"Cut your losses (short) and let your profits run” is an old Wall Street adage, cited in print from at least 1837. The proverb is frequently attributed to British economist David Ricardo (1772-1823).
Wikipedia: David Ricardo
David Ricardo (18 April 1772 – 11 September 1823) was an English political economist, often credited with systematizing economics, and was one of the most influential of the classical economists, along with Thomas Malthus and Adam Smith. He was also a member of Parliament, businessman, financier and speculator, and amassed a considerable fortune.
The great metropolis,
by the author of ‘Random Recollections of the Lords and Commons’.
By James Grant
As I have mentioned the name of Mr. Ricardo, I may observe that he amassed his immense fortune by a scrupulous attention to what he called his own three golden rules, the observance of which he used to press on his private friends. These were, “Never refuse an option when you can get it,”—“Cut short your losses,”—“Let your profits run on.” By cutting short one’s losses, Mr. Ricardo meant that when a member had made a purchase of stock, and prices were falling, he ought to resell immediately. And by letting one’s profits run on he meant, that when a member possessed stock, and prices (Pg. 82—ed.) were rising, he ought not to sell until prices had reached their highest, and were beginning again to fall. These are, indeed, golden rules, and may be applied with advantage to innumerable other transactions than those connected with the Stock Exchange.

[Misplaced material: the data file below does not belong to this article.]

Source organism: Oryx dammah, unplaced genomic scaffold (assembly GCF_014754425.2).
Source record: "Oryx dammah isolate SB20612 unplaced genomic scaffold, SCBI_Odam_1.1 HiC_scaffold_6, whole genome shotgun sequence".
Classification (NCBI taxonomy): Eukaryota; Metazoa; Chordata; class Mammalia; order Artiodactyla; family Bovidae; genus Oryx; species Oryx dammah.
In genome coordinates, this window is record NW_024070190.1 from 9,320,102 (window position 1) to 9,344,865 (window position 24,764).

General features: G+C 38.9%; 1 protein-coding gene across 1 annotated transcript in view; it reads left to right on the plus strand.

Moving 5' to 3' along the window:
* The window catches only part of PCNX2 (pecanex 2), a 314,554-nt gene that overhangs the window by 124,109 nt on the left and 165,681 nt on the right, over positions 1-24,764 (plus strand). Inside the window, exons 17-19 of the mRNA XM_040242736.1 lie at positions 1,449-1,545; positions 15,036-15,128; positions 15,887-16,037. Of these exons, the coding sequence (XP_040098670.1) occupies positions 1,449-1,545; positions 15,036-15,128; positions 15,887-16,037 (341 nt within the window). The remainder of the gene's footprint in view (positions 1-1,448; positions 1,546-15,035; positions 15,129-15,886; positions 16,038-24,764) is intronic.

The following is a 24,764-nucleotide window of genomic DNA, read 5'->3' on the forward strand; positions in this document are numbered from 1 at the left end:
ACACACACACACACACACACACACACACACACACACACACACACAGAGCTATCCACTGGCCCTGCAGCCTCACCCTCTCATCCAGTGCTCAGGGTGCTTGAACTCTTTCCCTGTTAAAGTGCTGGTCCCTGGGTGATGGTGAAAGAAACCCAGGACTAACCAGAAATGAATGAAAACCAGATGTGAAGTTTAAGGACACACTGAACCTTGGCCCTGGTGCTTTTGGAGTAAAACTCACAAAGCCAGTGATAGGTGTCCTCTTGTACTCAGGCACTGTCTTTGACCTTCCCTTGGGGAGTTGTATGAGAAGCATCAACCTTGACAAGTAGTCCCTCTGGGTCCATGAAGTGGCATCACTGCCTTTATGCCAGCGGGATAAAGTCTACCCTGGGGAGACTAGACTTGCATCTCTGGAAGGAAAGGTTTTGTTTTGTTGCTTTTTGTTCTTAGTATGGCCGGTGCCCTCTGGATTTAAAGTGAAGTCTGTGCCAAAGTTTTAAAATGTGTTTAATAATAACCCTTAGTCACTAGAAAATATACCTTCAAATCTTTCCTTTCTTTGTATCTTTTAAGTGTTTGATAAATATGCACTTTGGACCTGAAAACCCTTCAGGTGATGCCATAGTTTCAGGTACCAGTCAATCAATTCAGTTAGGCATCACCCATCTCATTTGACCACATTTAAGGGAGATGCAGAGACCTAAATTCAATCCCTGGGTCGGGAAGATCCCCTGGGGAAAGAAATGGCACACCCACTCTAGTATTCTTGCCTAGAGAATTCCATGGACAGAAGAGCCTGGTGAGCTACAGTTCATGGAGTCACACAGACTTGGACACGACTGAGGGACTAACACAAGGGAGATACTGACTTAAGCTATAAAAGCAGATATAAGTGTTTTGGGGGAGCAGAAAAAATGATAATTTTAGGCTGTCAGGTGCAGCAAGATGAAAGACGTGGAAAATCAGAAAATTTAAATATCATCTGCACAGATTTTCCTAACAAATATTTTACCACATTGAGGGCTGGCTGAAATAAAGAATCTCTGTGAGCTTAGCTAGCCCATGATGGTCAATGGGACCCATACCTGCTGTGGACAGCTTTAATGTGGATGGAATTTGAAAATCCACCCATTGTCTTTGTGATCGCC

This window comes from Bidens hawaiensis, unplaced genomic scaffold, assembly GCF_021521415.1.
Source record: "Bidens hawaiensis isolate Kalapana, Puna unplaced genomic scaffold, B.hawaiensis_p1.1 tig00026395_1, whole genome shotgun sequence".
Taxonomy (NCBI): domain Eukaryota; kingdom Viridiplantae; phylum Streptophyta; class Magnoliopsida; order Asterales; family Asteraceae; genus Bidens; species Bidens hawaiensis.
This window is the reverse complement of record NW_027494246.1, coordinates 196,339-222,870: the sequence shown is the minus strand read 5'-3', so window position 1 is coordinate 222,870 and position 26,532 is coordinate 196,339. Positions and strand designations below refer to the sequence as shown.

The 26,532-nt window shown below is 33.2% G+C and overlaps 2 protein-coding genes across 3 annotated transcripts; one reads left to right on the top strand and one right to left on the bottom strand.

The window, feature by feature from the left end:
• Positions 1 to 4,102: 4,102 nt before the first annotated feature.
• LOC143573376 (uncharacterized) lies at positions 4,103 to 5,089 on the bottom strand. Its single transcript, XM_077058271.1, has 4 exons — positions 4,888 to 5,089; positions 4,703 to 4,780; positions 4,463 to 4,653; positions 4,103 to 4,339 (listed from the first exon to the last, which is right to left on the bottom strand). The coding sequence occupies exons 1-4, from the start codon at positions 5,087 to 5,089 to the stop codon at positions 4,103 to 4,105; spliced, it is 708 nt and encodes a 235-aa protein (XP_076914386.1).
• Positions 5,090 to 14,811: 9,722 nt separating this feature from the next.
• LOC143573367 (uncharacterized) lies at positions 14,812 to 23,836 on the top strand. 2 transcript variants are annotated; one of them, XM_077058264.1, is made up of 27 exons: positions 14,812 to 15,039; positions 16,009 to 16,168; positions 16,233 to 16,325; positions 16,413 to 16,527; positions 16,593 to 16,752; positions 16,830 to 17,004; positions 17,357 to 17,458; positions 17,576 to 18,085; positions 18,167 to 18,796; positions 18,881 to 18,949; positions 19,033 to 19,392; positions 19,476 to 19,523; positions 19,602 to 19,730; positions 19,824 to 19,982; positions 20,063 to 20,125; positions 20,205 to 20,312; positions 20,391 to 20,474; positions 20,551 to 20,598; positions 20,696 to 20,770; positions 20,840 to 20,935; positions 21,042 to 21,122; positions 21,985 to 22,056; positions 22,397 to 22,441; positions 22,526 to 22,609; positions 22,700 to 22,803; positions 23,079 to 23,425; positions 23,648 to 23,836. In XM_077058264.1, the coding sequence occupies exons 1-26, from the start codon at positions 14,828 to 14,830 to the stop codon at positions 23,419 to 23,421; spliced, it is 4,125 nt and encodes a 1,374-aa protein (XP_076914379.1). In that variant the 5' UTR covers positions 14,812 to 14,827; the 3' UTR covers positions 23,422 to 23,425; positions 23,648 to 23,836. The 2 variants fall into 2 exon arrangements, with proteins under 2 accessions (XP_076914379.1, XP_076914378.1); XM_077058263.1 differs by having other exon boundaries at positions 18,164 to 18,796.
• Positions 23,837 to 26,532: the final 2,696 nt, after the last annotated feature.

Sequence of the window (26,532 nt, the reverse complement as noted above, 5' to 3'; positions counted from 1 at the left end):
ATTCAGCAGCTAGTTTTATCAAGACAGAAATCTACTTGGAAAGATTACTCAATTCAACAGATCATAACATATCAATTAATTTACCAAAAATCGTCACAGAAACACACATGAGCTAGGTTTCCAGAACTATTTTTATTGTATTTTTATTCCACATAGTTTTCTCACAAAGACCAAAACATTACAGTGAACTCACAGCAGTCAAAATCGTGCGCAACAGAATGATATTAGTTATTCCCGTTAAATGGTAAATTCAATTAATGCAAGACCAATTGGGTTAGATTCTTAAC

3 May 1876, Newport (RI) Daily News, “Rules for Farmers,” pg. 4, col. 1: